Asus RT-N56U Dual-Band Gigabit Wireless-N Router review:

Asus RT-N56U Dual-Band Gigabit Wireless-N Router

What we liked the most about the RT-N56U is its DiskAid feature that allows for quick access to the router over the Internet, using Asus' free Dynamic DNS. Normally, to use a DDNS service, you have to create an account and associate it with a router -- a pretty hard job for the uninitiated. In the case of the RT-56U, however, all you have to do is pick a unique name and then after three mouse clicks the service is up and running. After that you can remotely access the router via the Web address, where xyz is the unique name. For example, you can access the router's storage at Or, to access the router's Web interface via the Internet, you can turn this feature on and then point a browser from a remote computer to

The router's Web interface also comes with a very handy context-based help feature: each time you click on a setting to change something, a small part on the right of the interface will automatically display the detailed information of that setting. This makes using the router a really pleasant experience.

Other than the above, the router also supports all the standard features and security measures found in other routers. These include, but are not limited to, DHCP server, port forwarding, virtual server, all variations of wireless encryption methods, and so on.


We were very happy with the router's performance both for its wireless networks and its built-in storage feature.

For the 5GHz band, in a throughput test where the router was set up to be 15 feet from the client, it scored 112.6Mbps. At this speed, it can blast through 500MB of data in just around 30 seconds, which is the fastest we've seen for a wireless router. When we increased the range to 100 feet, the router still scored 76.1Mbps, which is the second best score on that test, just a tad slower than the 79.1Mbps of the Linksys E4200.

The RT-56U didn't do as impressively on the 2.4GHz band, but still managed to stay among the top three routers we've reviewed. In the throughput test, it scored 57.2Mbps and in the range test it offered 34.4Mbs. Finally, in the mixed-mode test where it was set to work with both N and legacy wireless clients, the router scored 52.6Mbps, which is a very good number.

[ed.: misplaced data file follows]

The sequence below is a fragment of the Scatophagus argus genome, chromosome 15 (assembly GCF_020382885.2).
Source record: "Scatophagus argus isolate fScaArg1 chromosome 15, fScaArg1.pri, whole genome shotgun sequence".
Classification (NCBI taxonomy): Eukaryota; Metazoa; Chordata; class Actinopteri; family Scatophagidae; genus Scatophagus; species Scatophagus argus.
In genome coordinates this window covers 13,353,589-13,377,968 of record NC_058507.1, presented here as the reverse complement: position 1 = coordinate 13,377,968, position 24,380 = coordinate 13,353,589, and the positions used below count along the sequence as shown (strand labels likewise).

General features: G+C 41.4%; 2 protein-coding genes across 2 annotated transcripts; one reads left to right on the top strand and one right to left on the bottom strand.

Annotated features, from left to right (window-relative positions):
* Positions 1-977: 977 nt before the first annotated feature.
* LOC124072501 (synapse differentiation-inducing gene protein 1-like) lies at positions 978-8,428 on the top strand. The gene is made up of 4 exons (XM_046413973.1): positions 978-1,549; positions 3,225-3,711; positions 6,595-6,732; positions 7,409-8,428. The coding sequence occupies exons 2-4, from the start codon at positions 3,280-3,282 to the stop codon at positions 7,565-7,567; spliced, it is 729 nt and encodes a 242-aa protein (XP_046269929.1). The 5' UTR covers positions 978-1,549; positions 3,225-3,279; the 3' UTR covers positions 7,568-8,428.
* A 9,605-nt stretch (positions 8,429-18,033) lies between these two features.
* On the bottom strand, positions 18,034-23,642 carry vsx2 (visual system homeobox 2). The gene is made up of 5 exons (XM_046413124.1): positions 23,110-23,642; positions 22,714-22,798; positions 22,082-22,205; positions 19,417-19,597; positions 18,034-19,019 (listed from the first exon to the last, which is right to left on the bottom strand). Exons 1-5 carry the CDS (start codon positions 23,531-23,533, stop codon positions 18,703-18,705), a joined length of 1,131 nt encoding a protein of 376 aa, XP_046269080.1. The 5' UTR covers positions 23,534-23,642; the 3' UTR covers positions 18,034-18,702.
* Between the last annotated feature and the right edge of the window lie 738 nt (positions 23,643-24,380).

The router offers a very good range with both bands: around 280 feet in our testing environment. It also passed our 48-hour stress test for both bands. During that time it didn't disconnect once.

We didn't have high expectations for the RT-56U's storage performance, but it surprised us by being the fastest of all reviewed routers that have USB ports. The router scored 95.4Mbps for writing and 104.2Mbps for reading. While these numbers, as expected, are much lower than those of a dedicated NAS server, they are fast enough for casual backing up, data sharing, and media streaming.

Despite its tiny size, the RT-56U has good ventilation and therefore managed to stay cool and quiet even during heavy operation. It went though our testing without any problem at all.

CNET Labs 2.4GHz Wireless-N Performance Score (Megabits per second)
(Longer bars indicate better performance)
Cisco Linksys E4200
D-Link DIR-825

Belkin Play N600N HD
Belkin N+ Wireless Router
Netgear WNDR3700
Belkin Play Max
Cisco Linksys E3000
Linksys WRT610n
Apple Time Capsule

CNET Labs 5GHz Wireless-N Performance Score (Megabits per second)
(Longer bars indicate better performance)

CNET Labs NAS performance (Megabits per second)
(Longer bars indicate better performance)

Service and support

Like with the RT-N16, Asus backs the RT-56U with a two-year warranty. At the company's Web site, you'll find downloads, FAQs, a manual, and other support-related materials. If you want to contact the company's tech support, however, it's better to do that via e-mail as there's no technical support phone number listed at the Web site.


Asus got it right with the RT-56U. This is an all-around great router for home users and it has a friendly price tag.

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